The second half, after she passes through the door, was visually stunning, and given the prep time and budget involved pulled off some truly astounding effects. It also gave us a strong, female protagonist and good dialogue starters about gender roles. On the down side, the music volume was occasionally too loud to actually hear the dialogue, which could have been a particular problem for young children, whose hearing is generally more sensitive.

Memorable Line:”What kind of princess fights pirates?”

Curtains’ Close

Overall, I felt that this was a wonderful afternoon’s entertainment for children of all ages(including those that have children of their own!), and brilliantly executed. The addition of the fortune teller supplement to keep fidgety hands busy gives attendees a souvenir to keep the stories fresh in their minds and serve as a momento. I would highly recommend seeing it, except for the fact that it was a one-time showing!

An excellent historical context for the recent atrocities.

Writers Without Money

On November 22, 1963, a white man named Lee Harvey Oswald assassinated the President of the United States. Whether Oswald, a communist fellow traveler who had previously defected to the Soviet Union, intended to kill John F. Kennedy to strike a blow against American imperialism, or whether he was a patsy set up by the “deep state” to cover up their murder of an insufficiently militarist member of the ruling class, is still unclear. We’ll probably never know the real answer.

What we do know is that two years before I was born, Lee Harvey Oswald went to Dallas, Texas, and opened up the gates of hell. The 1960s was a decade where every decent public figure was murdered. Malcolm X, John F. Kennedy, Martin Luther King, Robert Kennedy, Medgar Evers, Fred Hampton, one by one each leader who could have made a difference was stuck down by a “lone…

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Last night, The Point in Eastleigh, together with Tec Hub, hosted its first Board Game Café, and enjoyed healthy turn-out and no hiccups!

I made a precarious journey there via an extremely delayed train and with my heavily laden bicycle serving as my packhorse. Male, female, young, old, and everything in between–this event proved the universal appeal of board games beyond the old family standbys of Monopoly, Scrabble, and its ilk.

It was worth the effort, as I was able to sink my teeth into games I already knew as well as two that I didn’t. One of those was called Chinatown, a negotiation-based property building game that, while I wasn’t amazing at, seemed very fun and like something I’d definitely want to try again.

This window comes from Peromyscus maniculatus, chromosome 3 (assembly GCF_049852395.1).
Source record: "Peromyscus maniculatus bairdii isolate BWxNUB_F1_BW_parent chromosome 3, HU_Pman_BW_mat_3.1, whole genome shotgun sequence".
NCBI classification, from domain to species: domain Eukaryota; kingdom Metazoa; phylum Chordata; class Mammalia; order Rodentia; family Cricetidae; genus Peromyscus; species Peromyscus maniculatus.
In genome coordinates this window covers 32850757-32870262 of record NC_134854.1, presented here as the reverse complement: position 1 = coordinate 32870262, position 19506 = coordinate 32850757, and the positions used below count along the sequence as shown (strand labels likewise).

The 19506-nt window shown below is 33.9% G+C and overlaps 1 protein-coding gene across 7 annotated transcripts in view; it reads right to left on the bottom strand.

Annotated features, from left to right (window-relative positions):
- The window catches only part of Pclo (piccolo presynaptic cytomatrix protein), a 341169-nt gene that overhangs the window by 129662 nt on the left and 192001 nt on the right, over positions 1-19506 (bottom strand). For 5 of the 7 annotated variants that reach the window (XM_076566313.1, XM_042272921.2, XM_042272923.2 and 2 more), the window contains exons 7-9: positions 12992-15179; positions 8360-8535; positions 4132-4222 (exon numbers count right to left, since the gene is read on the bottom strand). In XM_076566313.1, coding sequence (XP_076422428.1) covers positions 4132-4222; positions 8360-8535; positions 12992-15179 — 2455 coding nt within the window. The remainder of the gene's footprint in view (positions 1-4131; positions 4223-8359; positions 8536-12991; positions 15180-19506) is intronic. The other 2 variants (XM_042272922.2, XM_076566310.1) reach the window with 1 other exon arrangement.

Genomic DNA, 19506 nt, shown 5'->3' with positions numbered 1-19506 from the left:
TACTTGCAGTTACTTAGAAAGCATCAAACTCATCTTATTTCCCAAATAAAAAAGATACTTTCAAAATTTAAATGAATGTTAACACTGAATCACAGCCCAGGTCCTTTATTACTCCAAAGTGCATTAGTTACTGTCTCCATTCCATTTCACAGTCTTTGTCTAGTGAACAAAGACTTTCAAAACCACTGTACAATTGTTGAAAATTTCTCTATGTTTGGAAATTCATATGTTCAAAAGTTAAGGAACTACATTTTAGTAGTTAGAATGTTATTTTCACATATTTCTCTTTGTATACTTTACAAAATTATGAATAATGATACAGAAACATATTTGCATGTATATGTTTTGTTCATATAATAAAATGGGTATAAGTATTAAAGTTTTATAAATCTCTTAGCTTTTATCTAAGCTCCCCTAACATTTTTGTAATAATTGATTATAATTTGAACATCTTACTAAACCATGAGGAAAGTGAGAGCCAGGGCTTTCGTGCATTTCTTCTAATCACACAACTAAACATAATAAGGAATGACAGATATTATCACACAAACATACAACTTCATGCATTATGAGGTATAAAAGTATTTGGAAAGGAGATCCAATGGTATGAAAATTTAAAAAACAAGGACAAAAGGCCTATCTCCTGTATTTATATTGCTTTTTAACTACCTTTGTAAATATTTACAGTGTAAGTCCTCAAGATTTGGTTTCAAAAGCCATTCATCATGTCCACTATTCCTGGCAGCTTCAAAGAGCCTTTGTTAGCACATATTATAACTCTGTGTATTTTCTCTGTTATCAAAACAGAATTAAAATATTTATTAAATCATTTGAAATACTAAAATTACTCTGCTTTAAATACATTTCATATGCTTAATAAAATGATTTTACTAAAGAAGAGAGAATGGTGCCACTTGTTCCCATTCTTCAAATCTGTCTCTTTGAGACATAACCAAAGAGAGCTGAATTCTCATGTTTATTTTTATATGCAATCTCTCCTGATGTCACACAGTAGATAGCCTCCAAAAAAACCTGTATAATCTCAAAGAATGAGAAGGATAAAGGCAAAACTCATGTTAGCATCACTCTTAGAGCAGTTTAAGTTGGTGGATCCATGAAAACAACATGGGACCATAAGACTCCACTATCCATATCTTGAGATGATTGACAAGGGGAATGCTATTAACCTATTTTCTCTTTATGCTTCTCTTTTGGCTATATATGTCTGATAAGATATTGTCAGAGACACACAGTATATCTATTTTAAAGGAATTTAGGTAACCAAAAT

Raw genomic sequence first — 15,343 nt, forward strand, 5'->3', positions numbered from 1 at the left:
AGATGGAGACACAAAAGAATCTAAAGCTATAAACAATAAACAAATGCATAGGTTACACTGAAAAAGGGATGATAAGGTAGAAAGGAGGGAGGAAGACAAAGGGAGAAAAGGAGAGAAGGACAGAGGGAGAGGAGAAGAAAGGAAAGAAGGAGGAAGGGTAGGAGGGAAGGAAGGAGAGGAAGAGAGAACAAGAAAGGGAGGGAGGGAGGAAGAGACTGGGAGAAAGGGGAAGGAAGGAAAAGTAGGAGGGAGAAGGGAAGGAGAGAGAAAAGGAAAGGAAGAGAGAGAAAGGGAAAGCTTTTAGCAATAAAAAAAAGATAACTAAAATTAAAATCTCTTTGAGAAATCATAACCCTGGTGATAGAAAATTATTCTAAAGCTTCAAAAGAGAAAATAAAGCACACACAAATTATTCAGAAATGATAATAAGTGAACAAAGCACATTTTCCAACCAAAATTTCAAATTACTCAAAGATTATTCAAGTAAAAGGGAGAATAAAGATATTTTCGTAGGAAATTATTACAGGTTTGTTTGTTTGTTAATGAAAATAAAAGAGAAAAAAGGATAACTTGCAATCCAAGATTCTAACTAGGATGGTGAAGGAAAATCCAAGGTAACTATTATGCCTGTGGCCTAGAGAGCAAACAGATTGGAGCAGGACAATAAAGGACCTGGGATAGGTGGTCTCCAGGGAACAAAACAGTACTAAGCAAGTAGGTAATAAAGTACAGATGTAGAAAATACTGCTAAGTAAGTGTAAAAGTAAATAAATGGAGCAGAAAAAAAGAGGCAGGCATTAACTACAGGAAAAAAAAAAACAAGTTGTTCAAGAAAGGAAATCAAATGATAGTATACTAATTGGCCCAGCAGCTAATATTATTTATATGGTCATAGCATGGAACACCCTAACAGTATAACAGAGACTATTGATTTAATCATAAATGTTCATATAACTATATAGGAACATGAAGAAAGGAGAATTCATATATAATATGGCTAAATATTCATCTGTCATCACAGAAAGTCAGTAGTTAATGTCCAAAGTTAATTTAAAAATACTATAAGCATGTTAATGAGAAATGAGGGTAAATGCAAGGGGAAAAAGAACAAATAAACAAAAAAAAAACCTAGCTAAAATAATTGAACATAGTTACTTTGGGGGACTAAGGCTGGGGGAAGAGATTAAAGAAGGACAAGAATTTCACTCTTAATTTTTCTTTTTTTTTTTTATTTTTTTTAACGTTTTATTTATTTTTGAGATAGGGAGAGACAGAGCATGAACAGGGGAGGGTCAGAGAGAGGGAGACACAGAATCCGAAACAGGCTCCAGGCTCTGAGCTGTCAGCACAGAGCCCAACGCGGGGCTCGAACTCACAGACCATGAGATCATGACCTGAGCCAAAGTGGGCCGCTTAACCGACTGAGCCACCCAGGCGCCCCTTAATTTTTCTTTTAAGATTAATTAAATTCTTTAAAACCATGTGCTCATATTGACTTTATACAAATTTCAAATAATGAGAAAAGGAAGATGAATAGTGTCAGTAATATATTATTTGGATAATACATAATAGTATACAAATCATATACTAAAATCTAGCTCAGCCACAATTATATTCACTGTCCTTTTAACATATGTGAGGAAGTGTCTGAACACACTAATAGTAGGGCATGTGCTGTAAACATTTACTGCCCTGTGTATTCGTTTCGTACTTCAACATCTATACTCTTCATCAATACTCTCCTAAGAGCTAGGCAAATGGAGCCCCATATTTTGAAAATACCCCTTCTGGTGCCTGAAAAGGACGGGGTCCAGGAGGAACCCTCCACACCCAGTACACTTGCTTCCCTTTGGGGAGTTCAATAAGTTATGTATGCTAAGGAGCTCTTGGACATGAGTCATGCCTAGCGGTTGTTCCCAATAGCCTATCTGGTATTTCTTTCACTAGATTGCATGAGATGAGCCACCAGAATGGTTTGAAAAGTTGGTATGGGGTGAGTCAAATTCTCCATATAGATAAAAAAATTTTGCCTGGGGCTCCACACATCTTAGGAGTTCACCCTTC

Word on the street is that the response was positive enough that these events will become a regular thing, which would be fantastic, both for myself and for the local community.

This inaugural night also featured Ruddy Vikings, the debutante card game from Rounded Squarish. I purchased a copy from the developers, who were present to show off their delightful little gem of a game.

Here’s what the packaging looks like:

outer box top


It’s simple and effective, about the size of a Fluxx box. When you lift off the lid, you’re presented with the rules, but not in the manner to which many of us are accustomed. They’re printed on the box bottom, so no more losing the rules. If you have the box, you have the rules.


As to the actual contents of the box…you get one play mat with space for four players, a deck of player cards, and a second, much smaller deck of cards that affect the entire game.


So here’s the playmat, laid out flat for all to see. I’m told the shield resembling a Pokéball was totally done on purpose. I can also confirm that the mat is, in fact, waterproof!  HOWEVER THE CARDS ARE NOT. So please sleeve your cards if you’re careless with drinks(or your friends are).


Now here is the mat in terms of game play:


As I said, room for four players, colour indicated by that of the shields on the sides of the little viking longships.  Interestingly, the carvings of menacing beasts, such as dragons and snakes, on the prow of the ship allegedly protected the ship and crew from the terrible sea monsters of Norse mythology.

Now on to the cards! There are two decks, and the first of those are the Town Cards. These are cards whose effects apply to the entire game for a round.


The second, beefier deck, is the individual players’ cards. Each player is dealt an opening hand of five cards. There are five different types of cards:


From Left to Right: Vikings, Gods, Chance, Defences, Buffers.

Vikings are used to attack other players, which is the main mechanic of the game. God cards allow for extraordinary actions to be taken, such as two attacks per turn(as opposed to the usual one per turn). Chance cards make things happen, such as countering other players’ attacks, or giving yourself bonuses. Defence cards are played to the mat where I previously indicated, and help protect you from other players’ Vikings. Buffers help your Vikings overcome other players’ Defences.

Overall, I found the gameplay very accessible. This is a great game for introducing children to card and board games, with a fun concept, amusing artwork, simple rules, and quick, easy play. I’d definitely recommend supporting these guys further, as the game was born of Kickstarter.

I’m really looking forward to future Board Game Cafés, and hope it turns into a regularly scheduled thing. Thanks to Marcus Pullen of Blue Donut Studios, Adam Carter-Groves, and Ben Cooper for arranging a great night!